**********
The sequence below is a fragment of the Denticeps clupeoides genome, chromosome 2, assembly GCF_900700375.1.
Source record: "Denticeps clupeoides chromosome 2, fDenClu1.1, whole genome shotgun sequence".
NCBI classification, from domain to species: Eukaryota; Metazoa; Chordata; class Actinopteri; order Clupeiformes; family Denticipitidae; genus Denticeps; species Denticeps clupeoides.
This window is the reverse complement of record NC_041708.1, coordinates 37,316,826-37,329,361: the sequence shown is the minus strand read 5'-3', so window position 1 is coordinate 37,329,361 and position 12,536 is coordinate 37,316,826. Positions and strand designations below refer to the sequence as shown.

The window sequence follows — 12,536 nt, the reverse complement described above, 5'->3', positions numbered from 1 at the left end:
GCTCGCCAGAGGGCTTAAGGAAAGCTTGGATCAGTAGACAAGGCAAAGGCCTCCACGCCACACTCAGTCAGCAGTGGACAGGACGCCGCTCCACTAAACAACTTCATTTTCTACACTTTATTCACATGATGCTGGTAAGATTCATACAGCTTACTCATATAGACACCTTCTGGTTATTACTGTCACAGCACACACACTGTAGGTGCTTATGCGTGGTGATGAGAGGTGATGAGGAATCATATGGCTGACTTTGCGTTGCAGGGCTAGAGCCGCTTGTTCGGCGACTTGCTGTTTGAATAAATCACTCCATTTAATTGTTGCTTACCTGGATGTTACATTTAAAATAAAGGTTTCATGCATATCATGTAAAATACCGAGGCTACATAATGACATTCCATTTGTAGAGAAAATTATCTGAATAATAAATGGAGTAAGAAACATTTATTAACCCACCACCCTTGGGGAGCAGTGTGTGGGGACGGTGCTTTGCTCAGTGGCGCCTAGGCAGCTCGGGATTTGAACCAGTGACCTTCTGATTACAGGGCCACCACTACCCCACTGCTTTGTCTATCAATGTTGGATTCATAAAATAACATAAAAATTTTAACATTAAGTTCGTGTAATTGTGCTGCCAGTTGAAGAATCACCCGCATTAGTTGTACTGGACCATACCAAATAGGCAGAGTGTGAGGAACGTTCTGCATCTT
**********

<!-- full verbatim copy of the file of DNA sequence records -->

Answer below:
The sequence below is a fragment of the Denticeps clupeoides genome, chromosome 2, assembly GCF_900700375.1.
Source record: "Denticeps clupeoides chromosome 2, fDenClu1.1, whole genome shotgun sequence".
NCBI classification, from domain to species: Eukaryota; Metazoa; Chordata; class Actinopteri; order Clupeiformes; family Denticipitidae; genus Denticeps; species Denticeps clupeoides.
This window is the reverse complement of record NC_041708.1, coordinates 37,316,826-37,329,361: the sequence shown is the minus strand read 5'-3', so window position 1 is coordinate 37,329,361 and position 12,536 is coordinate 37,316,826. Positions and strand designations below refer to the sequence as shown.

The window sequence follows — 12,536 nt, the reverse complement described above, 5'->3', positions numbered from 1 at the left end:
GCTCGCCAGAGGGCTTAAGGAAAGCTTGGATCAGTAGACAAGGCAAAGGCCTCCACGCCACACTCAGTCAGCAGTGGACAGGACGCCGCTCCACTAAACAACTTCATTTTCTACACTTTATTCACATGATGCTGGTAAGATTCATACAGCTTACTCATATAGACACCTTCTGGTTATTACTGTCACAGCACACACACTGTAGGTGCTTATGCGTGGTGATGAGAGGTGATGAGGAATCATATGGCTGACTTTGCGTTGCAGGGCTAGAGCCGCTTGTTCGGCGACTTGCTGTTTGAATAAATCACTCCATTTAATTGTTGCTTACCTGGATGTTACATTTAAAATAAAGGTTTCATGCATATCATGTAAAATACCGAGGCTACATAATGACATTCCATTTGTAGAGAAAATTATCTGAATAATAAATGGAGTAAGAAACATTTATTAACCCACCACCCTTGGGGAGCAGTGTGTGGGGACGGTGCTTTGCTCAGTGGCGCCTAGGCAGCTCGGGATTTGAACCAGTGACCTTCTGATTACAGGGCCACCACTACCCCACTGCTTTGTCTATCAATGTTGGATTCATAAAATAACATAAAAATTTTAACATTAAGTTCGTGTAATTGTGCTGCCAGTTGAAGAATCACCCGCATTAGTTGTACTGGACCATACCAAATAGGCAGAGTGTGAGGAACGTTCTGCATCTT